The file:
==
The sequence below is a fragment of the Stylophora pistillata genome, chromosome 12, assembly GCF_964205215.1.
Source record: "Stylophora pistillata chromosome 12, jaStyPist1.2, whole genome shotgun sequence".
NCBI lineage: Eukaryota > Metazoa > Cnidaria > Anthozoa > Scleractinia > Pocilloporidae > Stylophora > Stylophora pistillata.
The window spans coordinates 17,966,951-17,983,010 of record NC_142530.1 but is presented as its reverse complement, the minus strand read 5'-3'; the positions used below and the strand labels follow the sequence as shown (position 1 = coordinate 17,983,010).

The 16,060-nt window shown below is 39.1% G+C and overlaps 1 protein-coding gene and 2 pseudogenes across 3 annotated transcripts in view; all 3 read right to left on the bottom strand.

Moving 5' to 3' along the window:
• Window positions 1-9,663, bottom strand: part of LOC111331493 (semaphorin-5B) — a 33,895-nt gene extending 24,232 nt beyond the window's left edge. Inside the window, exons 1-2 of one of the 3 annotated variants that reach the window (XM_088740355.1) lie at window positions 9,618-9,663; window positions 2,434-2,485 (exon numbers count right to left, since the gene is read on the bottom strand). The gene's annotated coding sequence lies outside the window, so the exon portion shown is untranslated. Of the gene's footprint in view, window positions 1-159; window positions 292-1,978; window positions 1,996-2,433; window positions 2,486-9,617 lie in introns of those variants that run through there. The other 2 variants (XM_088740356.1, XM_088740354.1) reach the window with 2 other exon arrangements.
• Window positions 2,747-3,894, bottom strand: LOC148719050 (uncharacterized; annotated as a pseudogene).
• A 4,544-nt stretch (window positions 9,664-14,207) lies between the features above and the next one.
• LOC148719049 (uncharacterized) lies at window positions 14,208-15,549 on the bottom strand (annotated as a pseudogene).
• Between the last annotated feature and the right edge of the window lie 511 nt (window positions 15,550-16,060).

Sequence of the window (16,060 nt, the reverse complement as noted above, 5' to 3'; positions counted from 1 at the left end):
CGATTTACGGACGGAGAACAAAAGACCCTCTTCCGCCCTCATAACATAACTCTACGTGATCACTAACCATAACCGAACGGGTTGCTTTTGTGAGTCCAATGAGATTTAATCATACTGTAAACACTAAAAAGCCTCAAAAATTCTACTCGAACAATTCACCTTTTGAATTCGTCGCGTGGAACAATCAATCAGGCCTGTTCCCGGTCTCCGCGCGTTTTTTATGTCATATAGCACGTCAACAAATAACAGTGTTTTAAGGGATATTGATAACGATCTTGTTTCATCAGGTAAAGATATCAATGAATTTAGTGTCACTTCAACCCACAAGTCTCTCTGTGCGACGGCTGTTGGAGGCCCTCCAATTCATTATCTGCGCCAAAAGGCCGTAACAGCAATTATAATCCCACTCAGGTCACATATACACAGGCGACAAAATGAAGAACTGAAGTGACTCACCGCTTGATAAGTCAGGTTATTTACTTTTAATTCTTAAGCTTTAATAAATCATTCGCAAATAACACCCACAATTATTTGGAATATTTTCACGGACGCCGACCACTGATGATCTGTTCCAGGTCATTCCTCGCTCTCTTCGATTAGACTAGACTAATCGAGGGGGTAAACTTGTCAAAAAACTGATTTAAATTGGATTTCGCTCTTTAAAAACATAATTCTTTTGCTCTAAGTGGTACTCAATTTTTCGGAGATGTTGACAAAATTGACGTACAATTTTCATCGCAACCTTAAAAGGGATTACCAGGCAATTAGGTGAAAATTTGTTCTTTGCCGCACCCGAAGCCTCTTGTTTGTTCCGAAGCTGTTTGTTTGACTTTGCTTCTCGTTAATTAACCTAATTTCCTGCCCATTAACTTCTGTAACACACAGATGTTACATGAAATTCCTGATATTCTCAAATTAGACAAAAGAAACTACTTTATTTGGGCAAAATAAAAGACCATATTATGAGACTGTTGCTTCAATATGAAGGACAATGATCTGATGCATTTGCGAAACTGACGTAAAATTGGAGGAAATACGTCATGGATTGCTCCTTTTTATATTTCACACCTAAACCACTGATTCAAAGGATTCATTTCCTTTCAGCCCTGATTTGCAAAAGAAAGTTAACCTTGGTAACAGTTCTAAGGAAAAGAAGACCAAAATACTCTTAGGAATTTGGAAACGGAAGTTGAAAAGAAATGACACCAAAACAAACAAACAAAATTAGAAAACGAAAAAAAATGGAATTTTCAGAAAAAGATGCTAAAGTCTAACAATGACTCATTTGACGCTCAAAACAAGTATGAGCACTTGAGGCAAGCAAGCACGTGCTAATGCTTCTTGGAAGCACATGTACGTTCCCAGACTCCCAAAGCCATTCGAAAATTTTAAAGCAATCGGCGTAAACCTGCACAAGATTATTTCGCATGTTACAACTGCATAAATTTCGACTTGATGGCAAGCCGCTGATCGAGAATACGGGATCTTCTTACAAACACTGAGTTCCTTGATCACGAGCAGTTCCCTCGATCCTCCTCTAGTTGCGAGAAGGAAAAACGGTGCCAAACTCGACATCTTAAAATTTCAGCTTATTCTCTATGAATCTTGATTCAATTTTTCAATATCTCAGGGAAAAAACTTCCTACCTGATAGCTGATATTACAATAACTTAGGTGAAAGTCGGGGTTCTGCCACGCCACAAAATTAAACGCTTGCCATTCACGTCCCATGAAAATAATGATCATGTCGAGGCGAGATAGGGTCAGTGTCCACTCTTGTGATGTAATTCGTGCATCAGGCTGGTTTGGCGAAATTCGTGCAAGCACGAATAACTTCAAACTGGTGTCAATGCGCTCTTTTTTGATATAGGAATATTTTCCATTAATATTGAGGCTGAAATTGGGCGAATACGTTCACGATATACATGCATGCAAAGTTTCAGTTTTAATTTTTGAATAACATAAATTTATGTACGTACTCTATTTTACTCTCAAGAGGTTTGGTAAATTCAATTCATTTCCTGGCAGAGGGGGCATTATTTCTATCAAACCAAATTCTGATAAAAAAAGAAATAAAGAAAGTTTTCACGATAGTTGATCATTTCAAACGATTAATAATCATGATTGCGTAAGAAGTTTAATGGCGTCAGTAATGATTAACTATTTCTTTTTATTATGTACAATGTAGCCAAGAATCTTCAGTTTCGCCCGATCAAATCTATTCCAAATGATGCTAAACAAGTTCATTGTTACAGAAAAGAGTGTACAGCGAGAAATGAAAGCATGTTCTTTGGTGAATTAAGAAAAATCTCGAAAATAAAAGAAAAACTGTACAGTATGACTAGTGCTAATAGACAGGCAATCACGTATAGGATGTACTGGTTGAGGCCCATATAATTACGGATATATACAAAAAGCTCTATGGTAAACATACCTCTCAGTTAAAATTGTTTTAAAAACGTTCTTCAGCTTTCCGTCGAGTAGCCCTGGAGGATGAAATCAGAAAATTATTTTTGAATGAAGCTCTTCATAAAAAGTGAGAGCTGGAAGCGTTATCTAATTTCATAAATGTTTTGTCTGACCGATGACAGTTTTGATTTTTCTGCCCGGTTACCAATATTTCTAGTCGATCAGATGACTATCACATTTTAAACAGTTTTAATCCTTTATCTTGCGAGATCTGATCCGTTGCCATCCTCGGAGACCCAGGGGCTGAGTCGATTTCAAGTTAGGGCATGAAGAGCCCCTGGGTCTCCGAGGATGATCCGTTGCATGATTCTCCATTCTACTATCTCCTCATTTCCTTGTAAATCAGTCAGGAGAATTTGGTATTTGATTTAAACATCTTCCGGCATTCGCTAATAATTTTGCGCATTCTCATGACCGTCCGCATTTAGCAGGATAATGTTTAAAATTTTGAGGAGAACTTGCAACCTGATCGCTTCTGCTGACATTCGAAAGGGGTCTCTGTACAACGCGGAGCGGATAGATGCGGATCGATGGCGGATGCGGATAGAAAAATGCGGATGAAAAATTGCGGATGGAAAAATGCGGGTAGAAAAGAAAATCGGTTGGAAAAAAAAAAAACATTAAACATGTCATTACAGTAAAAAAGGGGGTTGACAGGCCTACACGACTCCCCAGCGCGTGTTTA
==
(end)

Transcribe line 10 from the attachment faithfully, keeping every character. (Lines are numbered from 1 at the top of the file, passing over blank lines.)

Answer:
• LOC148719049 (uncharacterized) lies at window positions 14,208-15,549 on the bottom strand (annotated as a pseudogene).